Kim Ward has been rewarded by Li Yuan with his freedom and the funds to set up his own Company, in North America. Only the ‘Old Men’ want to buy his services. They want an immortality treatment. When Kim refuses, they destroy his company. But Kim will not bow to them. He would rather become a ‘commodity slave’ and sells his services for seven years to the great SimFic corporation rather than do so.
Among the Minor Families, chief supporters of the Seven, a sudden epidemic of ‘Willow Plum Sickness’ now strikes; a virulent and fast-acting form of syphilis – a brain killer that destroys its victims in days. Li Yuan, knowing he must act quickly, is utterly ruthless, killing all those that have the sickness and stamping it out. He is successful, but his actions alienate some of the Minor Family Heads and they seek out Wang Sau-leyan to become his allies. The one time solidity of the Seven has been reduced to ‘Four Against Three’.
While Ben Shepherd visits Li Yuan, we discover that Li Yuan was the father of Fei Yen’s son, Han – that he divorced her so that his son would never become T’ang and thus a ‘target’ in the way his own brother Han Ch’in had been. It is why he never confronted Tsu Ma. Because he never knew of the affair.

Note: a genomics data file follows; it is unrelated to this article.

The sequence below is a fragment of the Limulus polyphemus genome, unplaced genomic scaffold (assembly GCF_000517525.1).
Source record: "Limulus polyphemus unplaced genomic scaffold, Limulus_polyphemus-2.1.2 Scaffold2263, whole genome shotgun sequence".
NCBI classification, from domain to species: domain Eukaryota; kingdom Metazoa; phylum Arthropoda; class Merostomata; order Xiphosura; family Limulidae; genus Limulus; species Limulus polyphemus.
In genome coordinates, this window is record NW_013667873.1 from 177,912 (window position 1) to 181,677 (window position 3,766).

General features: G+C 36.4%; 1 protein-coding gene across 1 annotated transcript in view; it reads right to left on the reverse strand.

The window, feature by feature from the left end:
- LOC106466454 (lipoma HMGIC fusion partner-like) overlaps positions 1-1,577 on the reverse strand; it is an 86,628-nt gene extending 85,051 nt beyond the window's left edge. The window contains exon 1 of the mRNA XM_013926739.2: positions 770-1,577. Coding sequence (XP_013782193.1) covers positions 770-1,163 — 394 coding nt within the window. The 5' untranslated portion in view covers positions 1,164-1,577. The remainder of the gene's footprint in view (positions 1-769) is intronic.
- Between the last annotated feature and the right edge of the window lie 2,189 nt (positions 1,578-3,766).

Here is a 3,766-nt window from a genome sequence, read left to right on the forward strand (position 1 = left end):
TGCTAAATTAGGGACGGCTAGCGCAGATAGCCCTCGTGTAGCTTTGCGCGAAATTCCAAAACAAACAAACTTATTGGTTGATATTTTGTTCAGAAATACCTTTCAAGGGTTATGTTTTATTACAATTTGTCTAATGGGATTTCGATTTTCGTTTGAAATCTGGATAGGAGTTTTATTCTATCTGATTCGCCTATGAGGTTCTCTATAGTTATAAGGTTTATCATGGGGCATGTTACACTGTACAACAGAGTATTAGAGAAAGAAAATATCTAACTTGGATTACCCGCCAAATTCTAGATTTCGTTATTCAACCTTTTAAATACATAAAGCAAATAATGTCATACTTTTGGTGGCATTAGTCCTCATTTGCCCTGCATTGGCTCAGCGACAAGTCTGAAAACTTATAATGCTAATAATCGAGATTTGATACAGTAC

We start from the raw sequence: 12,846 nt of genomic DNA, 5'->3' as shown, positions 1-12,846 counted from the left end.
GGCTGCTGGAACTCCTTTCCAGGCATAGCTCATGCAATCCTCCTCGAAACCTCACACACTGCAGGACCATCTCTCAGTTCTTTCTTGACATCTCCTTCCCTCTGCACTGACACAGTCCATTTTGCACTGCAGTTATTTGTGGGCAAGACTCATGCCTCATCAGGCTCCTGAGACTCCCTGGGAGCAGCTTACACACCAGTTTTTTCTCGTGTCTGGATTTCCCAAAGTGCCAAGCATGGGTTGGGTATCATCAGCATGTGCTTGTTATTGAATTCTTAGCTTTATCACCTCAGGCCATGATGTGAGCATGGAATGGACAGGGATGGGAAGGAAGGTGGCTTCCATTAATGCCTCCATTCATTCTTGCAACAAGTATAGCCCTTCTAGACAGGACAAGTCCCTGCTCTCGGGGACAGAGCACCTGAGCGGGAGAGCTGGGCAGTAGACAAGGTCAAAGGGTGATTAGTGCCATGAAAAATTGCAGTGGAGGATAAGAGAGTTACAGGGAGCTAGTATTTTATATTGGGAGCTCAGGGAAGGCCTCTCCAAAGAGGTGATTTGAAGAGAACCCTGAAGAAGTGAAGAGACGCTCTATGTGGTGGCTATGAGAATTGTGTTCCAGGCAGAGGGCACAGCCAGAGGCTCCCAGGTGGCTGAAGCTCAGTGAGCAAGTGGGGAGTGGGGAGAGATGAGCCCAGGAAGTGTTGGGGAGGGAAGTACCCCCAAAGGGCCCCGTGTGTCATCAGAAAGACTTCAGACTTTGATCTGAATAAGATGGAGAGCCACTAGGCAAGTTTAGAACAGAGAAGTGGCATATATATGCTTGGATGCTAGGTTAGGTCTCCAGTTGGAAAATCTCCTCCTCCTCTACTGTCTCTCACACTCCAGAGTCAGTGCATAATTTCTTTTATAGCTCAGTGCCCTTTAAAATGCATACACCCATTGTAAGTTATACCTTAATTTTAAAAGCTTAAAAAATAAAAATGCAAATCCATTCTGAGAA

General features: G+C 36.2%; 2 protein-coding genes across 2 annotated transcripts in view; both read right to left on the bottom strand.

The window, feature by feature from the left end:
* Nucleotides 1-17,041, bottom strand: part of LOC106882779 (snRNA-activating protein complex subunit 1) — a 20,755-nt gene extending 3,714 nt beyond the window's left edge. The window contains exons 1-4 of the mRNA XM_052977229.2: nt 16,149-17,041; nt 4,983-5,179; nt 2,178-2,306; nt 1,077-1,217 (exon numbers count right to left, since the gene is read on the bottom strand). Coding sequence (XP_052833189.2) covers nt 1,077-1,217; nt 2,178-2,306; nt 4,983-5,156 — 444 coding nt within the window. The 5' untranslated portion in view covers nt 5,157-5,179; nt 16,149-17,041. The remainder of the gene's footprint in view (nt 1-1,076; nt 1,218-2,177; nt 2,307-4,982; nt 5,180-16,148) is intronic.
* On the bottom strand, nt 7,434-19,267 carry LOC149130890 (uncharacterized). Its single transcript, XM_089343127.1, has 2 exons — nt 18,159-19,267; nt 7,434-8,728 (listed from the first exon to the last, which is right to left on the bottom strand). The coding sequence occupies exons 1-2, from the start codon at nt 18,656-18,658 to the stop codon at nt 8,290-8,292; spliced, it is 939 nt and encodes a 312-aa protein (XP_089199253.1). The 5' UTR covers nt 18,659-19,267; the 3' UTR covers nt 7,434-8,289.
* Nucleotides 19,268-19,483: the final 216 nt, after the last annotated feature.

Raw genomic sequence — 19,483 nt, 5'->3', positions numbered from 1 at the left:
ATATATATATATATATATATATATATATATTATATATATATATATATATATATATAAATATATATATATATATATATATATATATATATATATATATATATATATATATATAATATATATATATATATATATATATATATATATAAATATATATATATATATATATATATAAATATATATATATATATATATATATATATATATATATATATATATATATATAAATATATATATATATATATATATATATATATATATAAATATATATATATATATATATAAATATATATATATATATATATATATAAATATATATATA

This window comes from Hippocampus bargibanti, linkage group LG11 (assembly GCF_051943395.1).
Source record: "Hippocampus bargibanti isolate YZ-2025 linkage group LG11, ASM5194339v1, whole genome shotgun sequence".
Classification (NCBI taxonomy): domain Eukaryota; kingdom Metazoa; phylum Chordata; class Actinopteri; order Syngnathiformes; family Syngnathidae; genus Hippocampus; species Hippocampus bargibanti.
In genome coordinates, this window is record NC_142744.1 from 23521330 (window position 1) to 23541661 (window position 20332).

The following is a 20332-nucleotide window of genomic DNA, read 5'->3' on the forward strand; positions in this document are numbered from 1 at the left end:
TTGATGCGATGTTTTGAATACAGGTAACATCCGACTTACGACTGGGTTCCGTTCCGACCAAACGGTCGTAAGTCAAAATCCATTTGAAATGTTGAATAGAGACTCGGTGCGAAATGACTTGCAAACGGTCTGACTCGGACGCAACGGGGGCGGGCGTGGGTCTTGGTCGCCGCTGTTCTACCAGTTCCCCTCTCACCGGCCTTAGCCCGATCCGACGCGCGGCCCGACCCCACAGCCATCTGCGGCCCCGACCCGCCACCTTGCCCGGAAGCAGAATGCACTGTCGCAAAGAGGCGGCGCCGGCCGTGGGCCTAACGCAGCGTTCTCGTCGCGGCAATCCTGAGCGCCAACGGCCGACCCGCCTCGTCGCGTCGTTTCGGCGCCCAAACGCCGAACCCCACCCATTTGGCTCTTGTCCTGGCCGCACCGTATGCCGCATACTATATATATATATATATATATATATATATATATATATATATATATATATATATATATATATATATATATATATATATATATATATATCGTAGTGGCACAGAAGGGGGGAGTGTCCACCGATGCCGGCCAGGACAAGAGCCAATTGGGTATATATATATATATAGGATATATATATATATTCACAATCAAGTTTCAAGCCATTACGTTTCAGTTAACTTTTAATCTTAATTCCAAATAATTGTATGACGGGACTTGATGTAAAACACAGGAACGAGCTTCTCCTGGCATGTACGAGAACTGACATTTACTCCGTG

An attack on Marshal Tolonen almost kills the old man. He loses an arm but is saved by Haavikko, a young officer Tolonen once demoted for ‘lying’ about Hans Ebert. In the years between, Haavikko has investigated Ebert’s connections to DeVore and he now gives that evidence to him. Horrified but convinced of Hans Ebert’s guilt, the old man goes to Ebert’s father, Klaus, his childhood friend, giving him 24 hours to resolve the matter. Only things go wrong. Klaus is killed by one of his goat-servants while trying to choke his son to death, and Hans flees to Mars.
But it is Kao Chen’s experiences as a guard in a detention camp in Africa – the sheer inhumanity of it – that makes him challenge his sense of duty. He realises that there are no real solutions, only degrees of wrongness.